Friday, August 3, 2012

Roundup's Toxicity Goes Beyond Glyphosate

If you've been to this blog before, you've probably heard of Roundup - Monsanto's herbicide widely used to spray lawns, yards, and crops, especially those crops that have been genetically modified to resist Roundup's active ingredient, Glyphosate.  You've probably also heard of the health dangers of Glyphosate as shown in numerous laboratory tests.  What you may not know, however, is that one of the supposedly inert ingredients in Roundup, called polyethoxylated tallowamine, or POEA, has been shown to not only be more dangerous on its own than Glyphosate, but also increase the damage Glyphosate can do to cells on its own by combining with it to more effectively penetrate clothing, safety equipment, and cell walls in the body.  

This article in Scientific American describes how a French team of scientists came to this conclusion after testing POEA and Roundup on human cells.  An excerpt reads:
POEA, was more deadly to human embryonic, placental and umbilical cord cells than the herbicide itself – a finding the researchers call “astonishing.” 
“This clearly confirms that the [inert ingredients] in Roundup formulations are not inert,” wrote the study authors from France’s University of Caen. “Moreover, the proprietary mixtures available on the market could cause cell damage and even death [at the] residual levels” found on Roundup-treated crops, such as soybeans, alfalfa and corn, or lawns and gardens. 
The research team suspects that Roundup might cause pregnancy problems by interfering with hormone production, possibly leading to abnormal fetal development, low birth weights or miscarriages.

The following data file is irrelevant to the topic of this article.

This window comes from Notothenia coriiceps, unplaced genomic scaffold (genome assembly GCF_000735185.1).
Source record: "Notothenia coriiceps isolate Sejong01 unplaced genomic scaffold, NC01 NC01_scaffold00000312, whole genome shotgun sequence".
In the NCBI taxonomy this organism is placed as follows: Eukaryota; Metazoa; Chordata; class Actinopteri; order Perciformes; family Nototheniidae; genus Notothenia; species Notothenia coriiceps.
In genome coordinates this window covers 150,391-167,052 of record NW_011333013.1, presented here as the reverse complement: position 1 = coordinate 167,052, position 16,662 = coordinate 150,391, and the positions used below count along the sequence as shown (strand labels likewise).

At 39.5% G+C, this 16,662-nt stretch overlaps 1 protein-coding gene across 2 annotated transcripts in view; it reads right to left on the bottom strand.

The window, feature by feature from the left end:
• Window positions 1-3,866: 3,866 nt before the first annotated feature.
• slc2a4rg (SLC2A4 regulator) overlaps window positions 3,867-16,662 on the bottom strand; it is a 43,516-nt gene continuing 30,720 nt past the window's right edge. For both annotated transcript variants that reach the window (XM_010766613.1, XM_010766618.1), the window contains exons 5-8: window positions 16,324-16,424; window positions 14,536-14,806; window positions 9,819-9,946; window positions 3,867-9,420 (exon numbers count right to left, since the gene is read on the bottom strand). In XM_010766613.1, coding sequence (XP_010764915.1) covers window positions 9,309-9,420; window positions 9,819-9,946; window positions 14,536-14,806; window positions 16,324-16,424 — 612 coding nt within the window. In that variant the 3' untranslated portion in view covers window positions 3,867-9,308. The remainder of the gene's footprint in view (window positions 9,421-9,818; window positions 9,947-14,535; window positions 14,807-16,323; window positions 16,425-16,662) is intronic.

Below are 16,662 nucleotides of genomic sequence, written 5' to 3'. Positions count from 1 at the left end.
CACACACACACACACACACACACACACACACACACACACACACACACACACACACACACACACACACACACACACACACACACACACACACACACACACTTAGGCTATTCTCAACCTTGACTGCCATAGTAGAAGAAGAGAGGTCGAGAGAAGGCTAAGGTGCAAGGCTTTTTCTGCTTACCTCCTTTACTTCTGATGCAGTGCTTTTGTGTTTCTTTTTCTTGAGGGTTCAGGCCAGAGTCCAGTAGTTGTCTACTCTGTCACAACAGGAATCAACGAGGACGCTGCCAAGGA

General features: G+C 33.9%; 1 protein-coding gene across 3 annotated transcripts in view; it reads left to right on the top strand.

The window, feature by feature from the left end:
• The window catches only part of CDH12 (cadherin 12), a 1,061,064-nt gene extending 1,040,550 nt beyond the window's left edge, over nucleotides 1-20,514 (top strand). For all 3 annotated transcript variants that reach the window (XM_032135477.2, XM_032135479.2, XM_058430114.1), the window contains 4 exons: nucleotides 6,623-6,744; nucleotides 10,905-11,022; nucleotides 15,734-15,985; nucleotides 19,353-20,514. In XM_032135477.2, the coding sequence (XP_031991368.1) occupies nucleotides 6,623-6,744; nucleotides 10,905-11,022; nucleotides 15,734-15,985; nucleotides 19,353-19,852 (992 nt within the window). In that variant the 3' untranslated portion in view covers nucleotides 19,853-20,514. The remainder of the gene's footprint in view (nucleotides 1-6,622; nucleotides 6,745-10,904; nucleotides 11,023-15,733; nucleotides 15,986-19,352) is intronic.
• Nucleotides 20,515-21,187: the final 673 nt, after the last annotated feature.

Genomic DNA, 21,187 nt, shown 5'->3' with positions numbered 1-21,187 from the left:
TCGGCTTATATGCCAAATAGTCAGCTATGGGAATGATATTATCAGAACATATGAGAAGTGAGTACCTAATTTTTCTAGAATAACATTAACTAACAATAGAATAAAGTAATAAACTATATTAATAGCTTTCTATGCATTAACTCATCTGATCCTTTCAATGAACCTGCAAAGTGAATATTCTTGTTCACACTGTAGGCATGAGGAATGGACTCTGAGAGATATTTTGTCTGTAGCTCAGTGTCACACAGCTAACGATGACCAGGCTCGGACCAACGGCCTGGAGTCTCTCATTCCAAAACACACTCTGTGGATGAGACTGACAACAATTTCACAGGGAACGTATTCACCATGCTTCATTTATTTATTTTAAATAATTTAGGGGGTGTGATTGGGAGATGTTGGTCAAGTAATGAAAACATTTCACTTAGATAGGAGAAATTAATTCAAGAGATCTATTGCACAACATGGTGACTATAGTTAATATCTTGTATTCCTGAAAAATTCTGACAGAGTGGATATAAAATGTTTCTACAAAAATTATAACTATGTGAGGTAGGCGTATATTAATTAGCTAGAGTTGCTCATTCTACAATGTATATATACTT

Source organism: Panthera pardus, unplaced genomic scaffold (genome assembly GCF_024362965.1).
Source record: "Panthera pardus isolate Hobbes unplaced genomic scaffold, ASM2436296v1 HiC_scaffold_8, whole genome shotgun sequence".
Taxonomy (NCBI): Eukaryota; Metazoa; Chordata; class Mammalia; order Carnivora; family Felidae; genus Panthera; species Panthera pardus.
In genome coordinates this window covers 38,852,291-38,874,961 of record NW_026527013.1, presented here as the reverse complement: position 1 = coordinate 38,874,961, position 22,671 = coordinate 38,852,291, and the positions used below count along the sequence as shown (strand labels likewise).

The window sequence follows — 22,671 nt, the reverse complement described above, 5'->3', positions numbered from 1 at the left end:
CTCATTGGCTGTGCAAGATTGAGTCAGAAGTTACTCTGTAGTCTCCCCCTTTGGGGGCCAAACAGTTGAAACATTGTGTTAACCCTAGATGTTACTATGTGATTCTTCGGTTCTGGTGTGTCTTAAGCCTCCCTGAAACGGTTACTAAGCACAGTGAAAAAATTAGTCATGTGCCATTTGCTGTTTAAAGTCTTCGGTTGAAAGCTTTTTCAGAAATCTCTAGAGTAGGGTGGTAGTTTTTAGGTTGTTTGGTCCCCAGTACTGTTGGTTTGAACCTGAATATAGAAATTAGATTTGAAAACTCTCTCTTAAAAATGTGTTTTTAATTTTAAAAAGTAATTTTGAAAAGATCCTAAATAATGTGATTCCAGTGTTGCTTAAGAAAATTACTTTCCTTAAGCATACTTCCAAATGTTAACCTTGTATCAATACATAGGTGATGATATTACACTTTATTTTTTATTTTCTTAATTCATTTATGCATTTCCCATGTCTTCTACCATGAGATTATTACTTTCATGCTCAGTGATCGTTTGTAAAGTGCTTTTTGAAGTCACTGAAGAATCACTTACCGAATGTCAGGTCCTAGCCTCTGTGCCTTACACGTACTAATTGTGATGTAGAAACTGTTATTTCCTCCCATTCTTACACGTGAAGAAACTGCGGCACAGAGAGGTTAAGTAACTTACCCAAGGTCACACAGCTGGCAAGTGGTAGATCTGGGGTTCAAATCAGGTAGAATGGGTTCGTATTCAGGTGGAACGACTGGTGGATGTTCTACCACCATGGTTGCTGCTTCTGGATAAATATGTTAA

The article then goes on to explain why an ingredient that causes more harm than the active ingredient can be  labeled as inert:
The term “inert ingredient” is often misleading, according to Caroline Cox, research director of the Center for Environmental Health, an Oakland-based environmental organization. Federal law classifies all pesticide ingredients that don’t harm pests as “inert,” she said. Inert compounds, therefore, aren’t necessarily biologically or toxicologically harmless – they simply don’t kill insects or weeds.
If you want to avoid POEA and Glyphosate, buying more organic food, and more generally, avoiding Genetically Modified Organisms - a primary use of Roundup -  are great options.  Support mandatory labeling for GE foods, and add your voice to those advocating for the passage of Prop 37 in California.  Here in Connecticut, purchase groceries from a farmers market and get to know the farmer you're buying from.  If you know the farmers who grow your food, and ask them questions, you will know your food as well.

Have a great weekend!

No comments:

Post a Comment